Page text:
Guest post: Another view on the UAE nuke deal
Last week Ploughshares Fund President Joe Cirincione wrote on ForeignPolicy.com that the pending civilian nuclear cooperation deal between the U.S. and United Arab Emirates was "Half-baked and hasty at best, foolhardy and dangerous at worst" and would likely contribute to a nuclear arms race in the Middle East. The piece has stirred some debate in ...
Last week Ploughshares Fund President Joe Cirincione wrote on ForeignPolicy.com that the pending civilian nuclear cooperation deal between the U.S. and United Arab Emirates was "Half-baked and hasty at best, foolhardy and dangerous at worst" and would likely contribute to a nuclear arms race in the Middle East.
The piece has stirred some debate in the nonproliferation community. Here’s one thoughtful response from Joe DeThomas, nonproliferation director at the U.S. Civilian Research & Development Foundation. He previously served as Principal Deputy Assistant Secretary of State in the Bureau of Nonproliferation and Ambassador to Estonia. The views expressed here and DeThomas’s own and do not represent those of the CRDF:
I may be disqualified from replying to Joe Cirincione’s article, since I have actually been to the U.A.E. and discussed its nuclear program with the people actually implementing it. This will take all the fun out of any comments I make. But the piece does raise a number of questions that I think are worth addressing.
1. Is there a nuclear arms race in the Gulf and Middle East? Is interest in nuclear power really driven by the need to counter the Iranian program?
It is probably not coincidental that so many countries in the region, many of them Sunni, have suddenly decided to pursue nuclear power. However, it is probably also not coincidental that these grandiose plans coincided with $150-a-barrel oil and with the fact that booming electricity demand was causing them to consume the lifeblood of their economies at home. But, are these countries really racing and if so is nuclear power for electricity generation the way they are racing to match the Iranians? For the most part, I’d say no.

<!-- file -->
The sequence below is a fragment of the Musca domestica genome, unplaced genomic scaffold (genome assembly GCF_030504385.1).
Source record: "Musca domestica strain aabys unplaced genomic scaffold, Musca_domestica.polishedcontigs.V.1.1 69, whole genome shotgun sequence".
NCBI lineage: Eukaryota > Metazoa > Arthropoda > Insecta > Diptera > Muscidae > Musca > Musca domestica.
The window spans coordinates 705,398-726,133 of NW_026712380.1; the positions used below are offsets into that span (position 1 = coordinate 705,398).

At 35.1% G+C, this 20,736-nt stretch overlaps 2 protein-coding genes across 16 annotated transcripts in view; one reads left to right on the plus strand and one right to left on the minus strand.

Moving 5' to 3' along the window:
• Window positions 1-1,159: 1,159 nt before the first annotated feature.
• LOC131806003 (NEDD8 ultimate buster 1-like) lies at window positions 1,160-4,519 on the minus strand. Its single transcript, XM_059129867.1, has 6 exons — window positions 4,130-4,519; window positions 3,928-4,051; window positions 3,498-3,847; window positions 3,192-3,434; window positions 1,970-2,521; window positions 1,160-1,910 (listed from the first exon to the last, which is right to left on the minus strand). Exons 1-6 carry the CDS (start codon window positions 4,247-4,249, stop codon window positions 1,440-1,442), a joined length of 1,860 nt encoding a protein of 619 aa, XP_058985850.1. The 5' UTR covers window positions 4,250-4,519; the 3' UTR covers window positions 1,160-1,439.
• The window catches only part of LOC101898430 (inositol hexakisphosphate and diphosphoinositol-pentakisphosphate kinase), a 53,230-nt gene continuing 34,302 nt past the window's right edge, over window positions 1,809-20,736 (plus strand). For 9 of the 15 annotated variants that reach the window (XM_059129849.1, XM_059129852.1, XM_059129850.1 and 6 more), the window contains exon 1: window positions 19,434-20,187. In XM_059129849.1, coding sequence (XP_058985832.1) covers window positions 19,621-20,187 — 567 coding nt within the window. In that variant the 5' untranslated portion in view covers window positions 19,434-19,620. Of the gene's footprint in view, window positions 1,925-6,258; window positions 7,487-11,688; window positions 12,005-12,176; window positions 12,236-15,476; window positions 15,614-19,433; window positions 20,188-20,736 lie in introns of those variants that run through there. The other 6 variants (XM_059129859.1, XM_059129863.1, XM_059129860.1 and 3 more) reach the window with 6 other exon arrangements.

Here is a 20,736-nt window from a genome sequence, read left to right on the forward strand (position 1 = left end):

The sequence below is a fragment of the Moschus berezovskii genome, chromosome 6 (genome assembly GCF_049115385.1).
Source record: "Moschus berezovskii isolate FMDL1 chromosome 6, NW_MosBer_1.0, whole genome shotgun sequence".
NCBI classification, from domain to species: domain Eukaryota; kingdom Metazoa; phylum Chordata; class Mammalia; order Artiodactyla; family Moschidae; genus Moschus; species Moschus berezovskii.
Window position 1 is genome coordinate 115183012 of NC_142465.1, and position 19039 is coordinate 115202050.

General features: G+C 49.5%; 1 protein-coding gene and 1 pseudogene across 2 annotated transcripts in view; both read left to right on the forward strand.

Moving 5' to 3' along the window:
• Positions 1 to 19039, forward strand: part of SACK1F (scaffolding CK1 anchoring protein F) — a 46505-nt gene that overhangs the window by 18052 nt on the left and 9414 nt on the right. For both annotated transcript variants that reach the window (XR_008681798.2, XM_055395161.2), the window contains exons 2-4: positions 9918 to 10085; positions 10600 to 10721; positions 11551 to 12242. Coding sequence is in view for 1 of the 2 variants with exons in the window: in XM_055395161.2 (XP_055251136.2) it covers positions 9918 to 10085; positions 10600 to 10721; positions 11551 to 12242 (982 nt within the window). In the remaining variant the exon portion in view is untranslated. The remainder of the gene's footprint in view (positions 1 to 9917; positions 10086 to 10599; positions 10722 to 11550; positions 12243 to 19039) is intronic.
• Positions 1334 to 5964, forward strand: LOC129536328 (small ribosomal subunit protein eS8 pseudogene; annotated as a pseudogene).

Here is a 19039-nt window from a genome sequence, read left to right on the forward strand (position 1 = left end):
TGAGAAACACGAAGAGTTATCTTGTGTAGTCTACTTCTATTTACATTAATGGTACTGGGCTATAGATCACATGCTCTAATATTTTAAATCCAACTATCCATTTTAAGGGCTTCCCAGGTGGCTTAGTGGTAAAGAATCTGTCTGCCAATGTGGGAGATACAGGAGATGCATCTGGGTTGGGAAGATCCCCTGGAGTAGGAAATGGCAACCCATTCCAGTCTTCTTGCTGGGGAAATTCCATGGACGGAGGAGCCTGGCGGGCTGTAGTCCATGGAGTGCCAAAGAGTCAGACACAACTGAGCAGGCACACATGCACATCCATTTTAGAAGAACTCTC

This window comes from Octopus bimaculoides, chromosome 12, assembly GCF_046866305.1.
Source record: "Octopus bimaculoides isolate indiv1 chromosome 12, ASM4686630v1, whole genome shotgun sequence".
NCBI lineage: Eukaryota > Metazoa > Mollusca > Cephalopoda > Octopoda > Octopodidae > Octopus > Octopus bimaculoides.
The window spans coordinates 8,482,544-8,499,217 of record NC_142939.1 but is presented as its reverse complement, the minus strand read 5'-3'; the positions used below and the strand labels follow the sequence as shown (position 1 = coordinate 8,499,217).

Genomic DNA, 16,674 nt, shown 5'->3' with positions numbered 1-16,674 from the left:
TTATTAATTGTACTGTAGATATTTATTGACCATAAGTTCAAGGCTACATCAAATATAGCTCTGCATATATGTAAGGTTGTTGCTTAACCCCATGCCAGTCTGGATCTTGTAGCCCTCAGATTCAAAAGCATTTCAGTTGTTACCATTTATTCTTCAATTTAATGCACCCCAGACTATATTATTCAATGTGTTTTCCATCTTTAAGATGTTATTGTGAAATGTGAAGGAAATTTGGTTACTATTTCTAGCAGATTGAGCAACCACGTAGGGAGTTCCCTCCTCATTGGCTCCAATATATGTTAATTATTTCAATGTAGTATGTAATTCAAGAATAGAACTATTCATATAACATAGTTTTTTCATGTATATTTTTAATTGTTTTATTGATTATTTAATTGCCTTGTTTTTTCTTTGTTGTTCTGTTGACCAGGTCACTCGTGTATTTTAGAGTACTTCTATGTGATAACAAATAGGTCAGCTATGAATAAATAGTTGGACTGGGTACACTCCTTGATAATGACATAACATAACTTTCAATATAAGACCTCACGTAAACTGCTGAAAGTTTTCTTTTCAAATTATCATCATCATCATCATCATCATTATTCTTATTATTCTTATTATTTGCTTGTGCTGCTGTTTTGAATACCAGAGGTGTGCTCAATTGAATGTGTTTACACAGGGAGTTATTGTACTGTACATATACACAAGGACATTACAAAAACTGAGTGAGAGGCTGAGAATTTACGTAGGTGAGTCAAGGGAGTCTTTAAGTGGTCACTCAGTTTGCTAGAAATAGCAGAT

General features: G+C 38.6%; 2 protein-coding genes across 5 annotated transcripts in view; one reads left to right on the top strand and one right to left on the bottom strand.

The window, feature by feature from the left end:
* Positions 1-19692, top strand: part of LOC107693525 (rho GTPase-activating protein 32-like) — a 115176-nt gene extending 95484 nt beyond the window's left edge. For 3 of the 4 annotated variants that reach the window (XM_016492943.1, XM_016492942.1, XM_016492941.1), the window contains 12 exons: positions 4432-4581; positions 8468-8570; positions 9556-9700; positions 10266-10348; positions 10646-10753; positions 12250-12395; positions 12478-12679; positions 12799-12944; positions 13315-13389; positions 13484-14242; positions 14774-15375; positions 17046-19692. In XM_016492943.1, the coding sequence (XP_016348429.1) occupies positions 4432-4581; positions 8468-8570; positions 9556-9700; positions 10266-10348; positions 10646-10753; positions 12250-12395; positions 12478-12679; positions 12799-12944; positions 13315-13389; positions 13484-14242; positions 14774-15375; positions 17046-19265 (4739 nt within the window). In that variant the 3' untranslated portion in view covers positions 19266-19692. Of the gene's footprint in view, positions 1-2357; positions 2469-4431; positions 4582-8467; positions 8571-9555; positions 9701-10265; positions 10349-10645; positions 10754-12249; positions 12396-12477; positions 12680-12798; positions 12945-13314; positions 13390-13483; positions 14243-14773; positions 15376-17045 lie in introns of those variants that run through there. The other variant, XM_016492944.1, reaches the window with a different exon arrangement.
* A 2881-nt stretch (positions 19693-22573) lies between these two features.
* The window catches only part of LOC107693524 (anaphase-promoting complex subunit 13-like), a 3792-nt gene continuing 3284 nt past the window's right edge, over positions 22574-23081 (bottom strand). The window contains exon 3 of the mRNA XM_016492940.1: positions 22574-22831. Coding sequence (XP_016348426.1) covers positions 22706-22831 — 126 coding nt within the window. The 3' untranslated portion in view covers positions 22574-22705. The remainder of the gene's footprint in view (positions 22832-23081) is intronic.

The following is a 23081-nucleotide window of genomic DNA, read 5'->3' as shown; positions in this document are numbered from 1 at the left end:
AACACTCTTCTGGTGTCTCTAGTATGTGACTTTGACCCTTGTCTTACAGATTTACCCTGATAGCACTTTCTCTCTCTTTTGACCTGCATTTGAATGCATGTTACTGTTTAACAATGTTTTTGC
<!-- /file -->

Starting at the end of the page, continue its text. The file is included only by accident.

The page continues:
First there is a lot more talk than action outside the UAE. (Unless Saudi Arabia were to unleash a crash program, no country in the region outside of the UAE will have an operating nuclear power program before 2025.) Second, if there is any thought of using power reactors as a counter balance to Iran, it is in order to persuade public and elite opinion in the countries in question that they are matching the Iranians without doing any of the real things that would be necessary to create a real arms race. This is not to say that such posturing could not create a mess. We should be paying attention to ways to keep any such shadow plays from creating real security problems.
2. Is the UAE program a potential proliferation threat?
If ever a program was designed to make it ill-suited for proliferation, it is the UAE program. First, the program did not flow out of a political-military calculation but out of a rather robust energy policy debate. Second, it specifically rejects acquiring the front or back ends of the fuel cycle. Third, it will be very happy to send away spent fuel and does not wish to pursue a plutonium economy. Fourth, it is in such a hurry to deploy power reactors that it is not going to pursue many of the preliminary steps that other countries do to get ready for nuclear power (e.g., operate research reactors, which we have seen in India and the DPRK are much more useful for small weapons programs than big power reactors are).
Fifth, because it is resource rich but people poor, the UAE is going to be highly dependent on foreign expertise and foreign firms to build, operate and regulate its program. It has gone out of its way to select outside expertise that will not have any incentive (and faces many disincentives) to assist or tolerate proliferation. Sixth, it has gone out of its way to constrain its future options by signing on to every constraining international agreement and inspection regime it could find. Seventh, it has selected technologies (LWR’s with a once-through fuel cycle) for its future program that are the least congenial to pursue proliferation.
Now, there are those who will argue that ANY nuclear technology in the Middle East presents proliferation and security risks. I suppose if we could dictate choices in the region there might be a case to be made to make the Middle East a nuclear technology free zone. But, that is not on the menu either politically or economically. No US strategy will persuade the countries of the region or the suppliers in the industrialized world to create a nuclear boycott on the entire Arab world. If we can’t stop the development of nuclear power in the region, we should at least have the sense to be happy if it is put in place in a way that minimizes the risks and maximizes our influence on the way it is used.
If we can show that countries that do things the right way get the benefit of an efficient, safe, secure nuclear power program while countries like Iran end up with clunky hybrid reactors that were obsolete before they ever generated a kilowatt, we might finally get somewhere.